Down on the raft of tangled logs the men are shouting, as they strain to free the timber that has caught and stuck fast among the rocks and boulders in the river-bed. Stick after stick comes floating down and joins the mass already gathered; the jam grows and grows; at times there may be a couple of hundred dozen balks hung up at one spot. But if all goes well, the gang can clear the jam in time. And if fate will have it ill, some unlucky lumberman may be carried down as well, down the rapids to his death.

There are ten men with boat-hooks on the jam, all more or less wet from falling in. The foreman points out the log next to be freed, but we, watching from the bridge, can see now and again that all the gang are not agreed. There is no hearing what is said, but we can see some of them are inclined to get another log out first; one of the old hands protests. Knowing his speech as I do, I fancy I can hear him say stubbornly and calmly: “I doubt we’d better see and get that one clear first.” Ten pairs of eyes are turned towards the stick he has chosen, tracing the lie of it in among its tangled fellows; if the men agree, ten boat-hooks are thrust into it. Then for a moment the poles stand out from the log like the strings of a harp; a mighty “Ho!“ from the gang, a short, tense haul, and it moves a trifle forward. A fresh grip, another shout, and forward again. It is like watching half a score of ants about a twig. And at last the freed log slides out and away down the foss.

But there are logs that are almost immovable, and often it is just one of the worst that has to be cleared before anything else can be done. Then the men spread out and surround it, fixing their hooks wherever they can get a sight of it in the tangle, some hauling, others thrusting outward; if it is dry, they splash water over it to make it slippery. And here the poles are nowise regularly set like harp-strings, but lie crosswise at all angles like a cobweb.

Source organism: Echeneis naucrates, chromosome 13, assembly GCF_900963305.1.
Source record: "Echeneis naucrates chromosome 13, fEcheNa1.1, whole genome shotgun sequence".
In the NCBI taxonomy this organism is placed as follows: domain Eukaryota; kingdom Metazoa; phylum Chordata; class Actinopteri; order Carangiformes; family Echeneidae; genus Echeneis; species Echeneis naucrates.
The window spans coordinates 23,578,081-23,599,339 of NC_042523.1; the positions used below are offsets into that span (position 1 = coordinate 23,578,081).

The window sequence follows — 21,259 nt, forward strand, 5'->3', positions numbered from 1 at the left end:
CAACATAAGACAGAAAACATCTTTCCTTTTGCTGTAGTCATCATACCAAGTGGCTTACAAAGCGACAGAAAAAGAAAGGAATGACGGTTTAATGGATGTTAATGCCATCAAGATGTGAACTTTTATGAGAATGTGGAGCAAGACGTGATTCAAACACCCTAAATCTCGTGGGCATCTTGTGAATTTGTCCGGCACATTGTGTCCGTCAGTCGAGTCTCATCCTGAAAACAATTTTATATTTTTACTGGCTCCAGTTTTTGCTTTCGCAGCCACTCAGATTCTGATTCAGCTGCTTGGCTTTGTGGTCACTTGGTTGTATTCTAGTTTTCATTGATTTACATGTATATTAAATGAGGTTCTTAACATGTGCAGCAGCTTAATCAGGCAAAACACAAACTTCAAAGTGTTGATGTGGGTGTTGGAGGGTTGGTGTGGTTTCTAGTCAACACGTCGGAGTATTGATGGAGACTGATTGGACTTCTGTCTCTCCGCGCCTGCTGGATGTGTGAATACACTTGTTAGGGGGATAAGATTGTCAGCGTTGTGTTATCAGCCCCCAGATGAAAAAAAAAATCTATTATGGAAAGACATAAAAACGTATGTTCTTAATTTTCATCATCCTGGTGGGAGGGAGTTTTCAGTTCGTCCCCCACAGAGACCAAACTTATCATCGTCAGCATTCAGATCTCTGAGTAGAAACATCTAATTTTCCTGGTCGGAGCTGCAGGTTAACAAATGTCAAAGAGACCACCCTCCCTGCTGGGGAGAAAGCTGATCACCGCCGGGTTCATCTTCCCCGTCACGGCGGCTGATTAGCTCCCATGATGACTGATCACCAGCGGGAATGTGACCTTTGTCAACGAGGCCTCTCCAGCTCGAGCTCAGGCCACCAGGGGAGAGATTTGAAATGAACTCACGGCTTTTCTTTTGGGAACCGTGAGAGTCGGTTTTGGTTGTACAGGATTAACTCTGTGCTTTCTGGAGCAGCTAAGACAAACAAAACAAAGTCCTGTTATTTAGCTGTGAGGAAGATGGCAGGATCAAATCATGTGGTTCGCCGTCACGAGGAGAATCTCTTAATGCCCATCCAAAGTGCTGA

Sometimes the shouting of the gang can be heard all day long from the river, silenced only for meals; ay, it may happen that it goes on for days together. Then suddenly a new sound falls on the ear: the stroke of the ax; some devil of a log has fixed itself so cunningly there is no hauling it free, and it has to be cut through. It does not take many strokes to do it, for the pressure on it already is enormous; soon it breaks, the great confused mass yields, and begins to move. All the men are on their guard now, holding back to see what is coming next; if the part they are standing on shows signs of breaking loose, they must leap with catlike swiftness to a safer spot. Their calling is one of daily and hourly peril; they carry their lives in their hands.

But the little town is a living death.

It is pitiful to see such a dead place, trying to pretend it is alive. It is the same with Bruges, the great city of the past, and with many cities in Holland, in South Germany, the north of France, the Orient. Standing in the marketplace of such a town one cannot but think: “Once, once upon a time this was a living place; there are still human beings walking in the streets!”